Many patients contact us asking with regard to corticosteroid injections for shoulder bursitis. There are several bursae around the shoulder. The subacromial subdeltoid bursa (also known as subacromial bursa) is the one that most often causes pain, and diagnosed as being inflamed.
Bursitis can be acute – The result of a direct trauma, or a sudden increase in activity.
It can also be chronic – A constant irritation or a longstanding impingement of a bursa, can cause thickening and effusion in the bursa.
At Complete we are able to assess the shoulder and perform ultrasound to advise you of this, as well as potentially performing an ultrasound guided injection.
What is a bursa?
Usually found at the interface between tendons and muscle, tendon and bone, a bursa is a small soft tissue ‘sac’. They have a number of functions. One is a type of cushioning and protection to reduce irritation and inflammation and stress on adjacent structures when moving or when susceptible to impact. However, unfortunately, they can themselves become inflamed and when they do they are very painful.
What is bursitis?
Bursitis is the term we use when the bursa is inflamed or irritated. The bursa may be expanded by fluid within the bursa. Often it will appear thickened. We can view this using ultrasound.
How do steroid injections work for inflamed bursae?
Under ultrasound guidance, the corticosteroid (also known as steroid), is given directly into the bursa. The results have a fast acting effect, significantly reducing pain, irritation and inflammation of the bursa. The purpose of this is to then allow you to rehabilitate the shoulder.
Invariably, after an episode of shoulder pain the muscles become weak. We therefore highly recommend a program of physiotherapy, after treatment. Physiotherapy can help bring the shoulder back to full strength and flexibility therefore reducing the risk of any recurrence.
Are injections for shoulder bursa painful?
Injections into the shoulder bursa are actually very superficial injections and performed with a very fine needle. Therefore, patients often find them comfortable and generally with minimal amount of pain.
Do shoulder bursa injections hurt after the injection?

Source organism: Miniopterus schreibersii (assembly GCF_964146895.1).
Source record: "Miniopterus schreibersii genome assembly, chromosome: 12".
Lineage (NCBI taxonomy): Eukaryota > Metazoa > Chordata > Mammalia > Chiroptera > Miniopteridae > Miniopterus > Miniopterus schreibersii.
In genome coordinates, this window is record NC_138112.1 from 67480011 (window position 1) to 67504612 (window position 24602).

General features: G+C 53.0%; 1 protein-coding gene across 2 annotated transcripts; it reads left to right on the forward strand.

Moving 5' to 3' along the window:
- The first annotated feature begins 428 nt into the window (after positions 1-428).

We usually use a combination of steroid and local anaesthetic. The local anaesthetic will reduce any immediate discomfort from the injection, which generally is quite mild anyway. The steroid will subsequently produce a drastic anti-inflammatory effect and therefore shoulder injections are generally not painful and very well tolerated by patients. Although a very small percentage of people will experience a post-injection flare.
If you have any questions about injections for a shoulder bursitis, please do not hesitate to contact us by email, firstname.lastname@example.org or by telephone on 0207 482 3875. We are always very happy to answer your questions.
Other shoulder conditions:
- Biceps Tendinitis
- Acromioclavicular Joint Pain
- Shoulder osteoarthritis
- Frozen Shoulder
- Rotator Cuff Pain
- Shoulder impingement
- Injection therapy for shoulder pain
- Amy’s story – 51 year old living in Essex
- Hydrodistension Injection for Frozen Shoulder
- Steroid injections for shoulder pain
Research Articles of Interest
Chen, M.J., Lew, H.L., Hsu, T.C., Tsai, W.C., Lin, W.C., Tang, S.F., Lee, Y.C., Hsu, R.C. and Chen, C.P., 2006. Ultrasound-guided shoulder injections in the treatment of subacromial bursitis. American journal of physical medicine & rehabilitation, 85(1), pp.31-35.
Hsieh, L.F., Hsu, W.C., Lin, Y.J., Wu, S.H., Chang, K.C. and Chang, H.L., 2013. Is ultrasound-guided injection more effective in chronic subacromial bursitis?. Medicine and science in sports and exercise, 45(12), pp.2205-2213.
Soh, E., Li, W., Ong, K.O., Chen, W. and Bautista, D., 2011. Image-guided versus blind corticosteroid injections in adults with shoulder pain: a systematic review. BMC musculoskeletal disorders, 12(1), p.137.